Letter to a White Lady
Sculpture in alabaster by Pascal Cerchi (2014)
I beg to express all my love and admiration, never in doubt since I was so smitten in the workshop of your sculptor father, one day in July, in the backwoods of Burgundy. In the shadow, or almost, of a stone ship dedicated to another Divine Voyager whose candid brightness reflects your own: Vézelay, so luminous on its rocky hill. And such an inspiration to artists and poets.
The years have gone by, and still I feel the same wonder in contemplating the soft, slightly milky light that seems to radiate from you, the smooth curve of your thighs, your quiet, intensely feminine strength. Forgive me, my Lady, if I refuse to name you with the name my friend Pascal Cerchi intended when he brought you forth from a block of alabaster hewn from some mysterious Spanish quarry: “The Hours”. A title well suited to a Parisian gallery – I could already see it printed on the glossy pages of an exhibition brochure. But it did not sound right, struck no chord, as I admired you, barely emerged from that block of marble from which you drew light and strength, before the delicate polishing stage. Because, my Lady, you are one of the Immortals. One of an ageless line of white goddesses whose image you bear: from the ivory figurine of the Venus of Lespugue (an earlier incarnation of yourself, no doubt) to the mysterious, lapis-eyed Princesses of Bactria. From the light-turned-to-marble of the idols of the Cyclades to the translucence of the Louvre Ishtar. You have always been there, from time immemorial, Mother and Protector. You have borne so many names, and have so many yet to bear. The names, unknown, of the first Mothers of Prehistoric Times. The name of the Serpent-Goddess of Crete. The names of the great goddesses of Egypt. And of the Jewel-stone Ladies of Meso-America. The name, lost in the sands of Arabia, of the great goddess Allat. And of the myriad goddesses of the Moon, the Harvest, Springs of Water, who have watched for all eternity over their oh-so-fragile worshippers.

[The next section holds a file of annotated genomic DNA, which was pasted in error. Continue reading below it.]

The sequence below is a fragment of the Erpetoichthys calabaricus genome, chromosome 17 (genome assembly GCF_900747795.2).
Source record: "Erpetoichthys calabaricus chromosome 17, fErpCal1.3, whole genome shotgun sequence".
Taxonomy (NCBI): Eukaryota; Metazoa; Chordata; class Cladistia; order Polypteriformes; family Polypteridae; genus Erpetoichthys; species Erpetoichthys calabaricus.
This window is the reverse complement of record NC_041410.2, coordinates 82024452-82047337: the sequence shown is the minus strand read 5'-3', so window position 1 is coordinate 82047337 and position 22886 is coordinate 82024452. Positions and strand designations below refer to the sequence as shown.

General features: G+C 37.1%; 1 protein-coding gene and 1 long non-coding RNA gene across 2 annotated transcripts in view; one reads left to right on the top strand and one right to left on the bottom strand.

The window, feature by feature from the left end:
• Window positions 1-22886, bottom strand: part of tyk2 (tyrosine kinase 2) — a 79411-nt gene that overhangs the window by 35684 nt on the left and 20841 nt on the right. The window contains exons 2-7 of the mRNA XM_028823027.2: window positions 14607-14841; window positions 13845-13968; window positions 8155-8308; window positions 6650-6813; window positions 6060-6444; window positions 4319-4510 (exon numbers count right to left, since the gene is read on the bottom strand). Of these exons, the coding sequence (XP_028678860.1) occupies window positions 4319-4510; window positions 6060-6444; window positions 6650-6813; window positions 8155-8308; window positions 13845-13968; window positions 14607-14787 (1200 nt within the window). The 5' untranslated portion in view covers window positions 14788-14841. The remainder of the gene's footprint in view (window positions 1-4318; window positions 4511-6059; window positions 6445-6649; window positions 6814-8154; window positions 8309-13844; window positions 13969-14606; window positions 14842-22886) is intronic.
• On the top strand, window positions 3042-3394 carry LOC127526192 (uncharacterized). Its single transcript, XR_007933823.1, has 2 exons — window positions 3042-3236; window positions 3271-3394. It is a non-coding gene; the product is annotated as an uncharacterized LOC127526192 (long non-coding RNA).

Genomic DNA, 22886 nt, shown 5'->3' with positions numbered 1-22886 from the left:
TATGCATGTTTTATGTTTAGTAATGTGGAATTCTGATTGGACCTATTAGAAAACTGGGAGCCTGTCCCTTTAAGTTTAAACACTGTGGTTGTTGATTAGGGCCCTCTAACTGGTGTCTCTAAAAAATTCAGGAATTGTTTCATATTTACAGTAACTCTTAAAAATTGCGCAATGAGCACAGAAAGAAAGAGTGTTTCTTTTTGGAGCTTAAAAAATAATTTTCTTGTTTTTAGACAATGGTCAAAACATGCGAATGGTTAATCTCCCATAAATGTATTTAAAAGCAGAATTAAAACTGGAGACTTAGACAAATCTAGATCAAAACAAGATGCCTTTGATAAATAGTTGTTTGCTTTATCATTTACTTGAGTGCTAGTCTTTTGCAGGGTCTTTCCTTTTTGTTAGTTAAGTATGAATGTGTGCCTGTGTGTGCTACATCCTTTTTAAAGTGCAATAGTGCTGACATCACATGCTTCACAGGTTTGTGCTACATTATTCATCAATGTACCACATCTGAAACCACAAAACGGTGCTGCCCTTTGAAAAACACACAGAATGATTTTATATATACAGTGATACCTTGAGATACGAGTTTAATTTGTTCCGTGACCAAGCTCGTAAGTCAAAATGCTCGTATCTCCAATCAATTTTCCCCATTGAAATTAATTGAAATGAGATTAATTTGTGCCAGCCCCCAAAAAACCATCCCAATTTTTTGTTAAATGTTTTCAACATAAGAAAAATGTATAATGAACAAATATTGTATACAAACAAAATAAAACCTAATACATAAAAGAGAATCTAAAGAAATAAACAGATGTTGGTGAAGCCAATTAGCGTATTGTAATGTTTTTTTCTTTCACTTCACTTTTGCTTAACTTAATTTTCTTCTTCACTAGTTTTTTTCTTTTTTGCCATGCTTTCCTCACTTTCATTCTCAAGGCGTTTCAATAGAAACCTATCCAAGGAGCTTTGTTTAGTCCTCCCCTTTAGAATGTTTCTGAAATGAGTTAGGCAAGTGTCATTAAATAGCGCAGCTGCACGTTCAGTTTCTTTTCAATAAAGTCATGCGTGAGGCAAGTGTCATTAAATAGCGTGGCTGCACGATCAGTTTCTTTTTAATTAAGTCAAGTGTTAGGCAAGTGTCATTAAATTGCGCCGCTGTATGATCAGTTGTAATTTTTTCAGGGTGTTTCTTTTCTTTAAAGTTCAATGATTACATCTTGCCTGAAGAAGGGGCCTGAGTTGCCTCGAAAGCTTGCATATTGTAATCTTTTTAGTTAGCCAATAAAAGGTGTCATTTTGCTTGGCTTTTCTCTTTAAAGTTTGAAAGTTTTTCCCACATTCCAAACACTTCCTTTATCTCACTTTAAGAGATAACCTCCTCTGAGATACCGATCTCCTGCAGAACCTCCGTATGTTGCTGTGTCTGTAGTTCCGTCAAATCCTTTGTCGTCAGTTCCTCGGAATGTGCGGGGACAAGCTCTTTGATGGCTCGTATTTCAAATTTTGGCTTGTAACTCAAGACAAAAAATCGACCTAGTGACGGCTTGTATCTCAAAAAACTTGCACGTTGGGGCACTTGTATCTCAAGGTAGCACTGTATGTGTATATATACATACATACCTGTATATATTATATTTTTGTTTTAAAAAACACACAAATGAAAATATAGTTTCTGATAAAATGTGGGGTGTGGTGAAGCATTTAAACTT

Finally, we lighted on “Gaïa”, and it was under this name that you featured, naked, beautiful, radiant, on the posters of an exhibition staged in the water-fed hollow of a grotto-chapel in the cliff below the old town of Fribourg. A return to your chthonic origins, of which I know you approved. Like the offerings of flowers dear to your Indian sisters: Lakshmi, the Well-Beloved. Durga, the Invincible. Devi, in all her forms.
To your future incarnations, dear Lady, with all my love.